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Lower limb salvage in patients older than 75 years old affected of soft tissue sarcoma: beyond the limits



Microsurgical procedures were initially believed to be feasible only in younger patients. On the one hand, operative times may be prolonged, and on the other, older patients usually present with other comorbidities. However, without the option of microsurgical reconstructive procedures, the only curative treatment for patients with bone and soft tissue sarcomas in the lower extremity is limb amputation.


This was a retrospective observational study of two cohorts of patients (group A, > 75 years old, n = 20; and group B, < 75 years old, n = 21) to compare their outcomes after lower limb salvage surgery. Selection criteria included all patients who underwent free flap reconstruction after sarcoma resection in the lower limb between 2017 and 2019. Exclusion criteria included smoking, severe comorbidities, inability to ambulate, or inadequate vessels in the preoperative image studies. Length of stay, complications, and rates of flap failure, recurrence, and amputations were compared.


Average age, BMI, and presence of other comorbidities for groups A and B were 80 and 61 years old, 26 and 24 kg/m2, and 50 and 45%, respectively. Most patients (53%) had leg defects and were reconstructed with an ALT flap (60%) anastomosed to the anterior tibial artery (60%). Flap failure was observed in one group A patient. The average surgical time was 9 h. The patients followed 10 days of total bed rest and a dangling protocol was started on day 11. The mean hospital stay was 16 days and patients underwent physical therapy afterward. Postoperative surgical and medical complications in groups A and B occurred in 7/20 and 2/21, and 5/20 and 5/21 patients (25%), respectively. Age or ASA status had no effect on the incidence of complications. Radiotherapy was given postoperatively in all patients. At 1-year follow-up, all patients were alive; 27% had a recurrence or metastatic disease. The amputation rate was 25% and 0% in groups A and B, and was the only variable that reached statistical significance (p = 0.021).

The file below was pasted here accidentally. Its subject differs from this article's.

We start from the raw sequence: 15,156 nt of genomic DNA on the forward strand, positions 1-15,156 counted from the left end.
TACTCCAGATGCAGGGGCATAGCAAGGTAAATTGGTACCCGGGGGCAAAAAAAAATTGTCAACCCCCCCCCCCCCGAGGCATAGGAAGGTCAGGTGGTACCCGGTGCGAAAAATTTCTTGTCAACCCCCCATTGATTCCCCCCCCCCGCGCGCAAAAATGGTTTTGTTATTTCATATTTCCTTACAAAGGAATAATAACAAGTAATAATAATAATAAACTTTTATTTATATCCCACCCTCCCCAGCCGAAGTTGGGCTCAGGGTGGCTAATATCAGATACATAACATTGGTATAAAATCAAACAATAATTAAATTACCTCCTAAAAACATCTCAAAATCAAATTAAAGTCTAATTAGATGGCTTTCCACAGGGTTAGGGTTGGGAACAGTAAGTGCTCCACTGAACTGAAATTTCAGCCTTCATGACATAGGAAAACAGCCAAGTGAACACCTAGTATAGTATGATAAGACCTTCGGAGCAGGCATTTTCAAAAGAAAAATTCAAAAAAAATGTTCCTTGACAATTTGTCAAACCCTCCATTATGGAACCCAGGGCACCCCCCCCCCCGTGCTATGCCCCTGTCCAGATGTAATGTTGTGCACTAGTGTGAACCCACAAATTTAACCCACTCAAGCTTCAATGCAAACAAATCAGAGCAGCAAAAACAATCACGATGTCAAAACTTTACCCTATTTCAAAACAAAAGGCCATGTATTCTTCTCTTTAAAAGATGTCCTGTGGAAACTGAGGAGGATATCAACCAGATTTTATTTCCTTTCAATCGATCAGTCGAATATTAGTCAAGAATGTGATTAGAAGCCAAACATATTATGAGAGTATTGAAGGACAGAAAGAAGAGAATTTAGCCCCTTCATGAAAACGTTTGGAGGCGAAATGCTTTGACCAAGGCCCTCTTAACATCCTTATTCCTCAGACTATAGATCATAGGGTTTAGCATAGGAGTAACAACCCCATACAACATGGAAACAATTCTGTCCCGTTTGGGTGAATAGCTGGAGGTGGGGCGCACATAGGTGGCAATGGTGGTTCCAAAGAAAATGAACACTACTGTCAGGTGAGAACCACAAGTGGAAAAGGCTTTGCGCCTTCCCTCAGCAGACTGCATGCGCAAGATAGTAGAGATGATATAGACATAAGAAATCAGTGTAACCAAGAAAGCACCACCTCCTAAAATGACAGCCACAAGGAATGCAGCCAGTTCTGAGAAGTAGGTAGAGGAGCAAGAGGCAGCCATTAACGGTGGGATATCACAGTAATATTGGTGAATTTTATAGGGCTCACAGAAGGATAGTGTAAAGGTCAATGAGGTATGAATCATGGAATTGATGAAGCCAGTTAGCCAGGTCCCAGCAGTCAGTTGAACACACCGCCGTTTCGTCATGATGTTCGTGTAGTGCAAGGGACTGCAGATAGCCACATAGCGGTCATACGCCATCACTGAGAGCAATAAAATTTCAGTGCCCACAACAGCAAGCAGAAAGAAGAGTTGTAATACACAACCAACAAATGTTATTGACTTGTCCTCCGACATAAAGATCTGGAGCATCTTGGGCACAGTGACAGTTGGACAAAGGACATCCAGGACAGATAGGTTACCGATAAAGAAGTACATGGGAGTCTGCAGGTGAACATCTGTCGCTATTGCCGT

Based on our findings, limb salvage surgery can be performed successfully in selected old patients with lower limb sarcomas. It should be considered as a treatment option in this group of patients as it offers a safe alternative to amputation with an acceptable risk of complications, good flap success rates, and functional outcomes.

Level of evidence: Level III, therapeutic; risk/prognostic study.

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Correspondence to Andreé Ibarra Estupiñán.

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Andreé Ibarra Estupiñán, Manuel Fernández Garrido, Leyre Olivares Domínguez, Paúl Zamora Alarcón, Jordi Riba Vílchez, Albert Gómez Carrillo, Laura Torrano Romero, Jaume Masiá Ayala, and Carmen Vega García declare that there is no conflict of interest.

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This study was approved by the local ethics committee. All procedures followed were in accordance with the ethical standards of the responsible committee on human experimentation (institutional and national) and with the Helsinki Declaration of 1975, as revised in 2008.

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Ibarra Estupiñán, A., Fernández Garrido, M., Olivares Domínguez, L. et al. Lower limb salvage in patients older than 75 years old affected of soft tissue sarcoma: beyond the limits. Eur J Plast Surg 44, 467–474 (2021).

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  • Free flap
  • Sarcoma
  • Lower limb
  • Elderly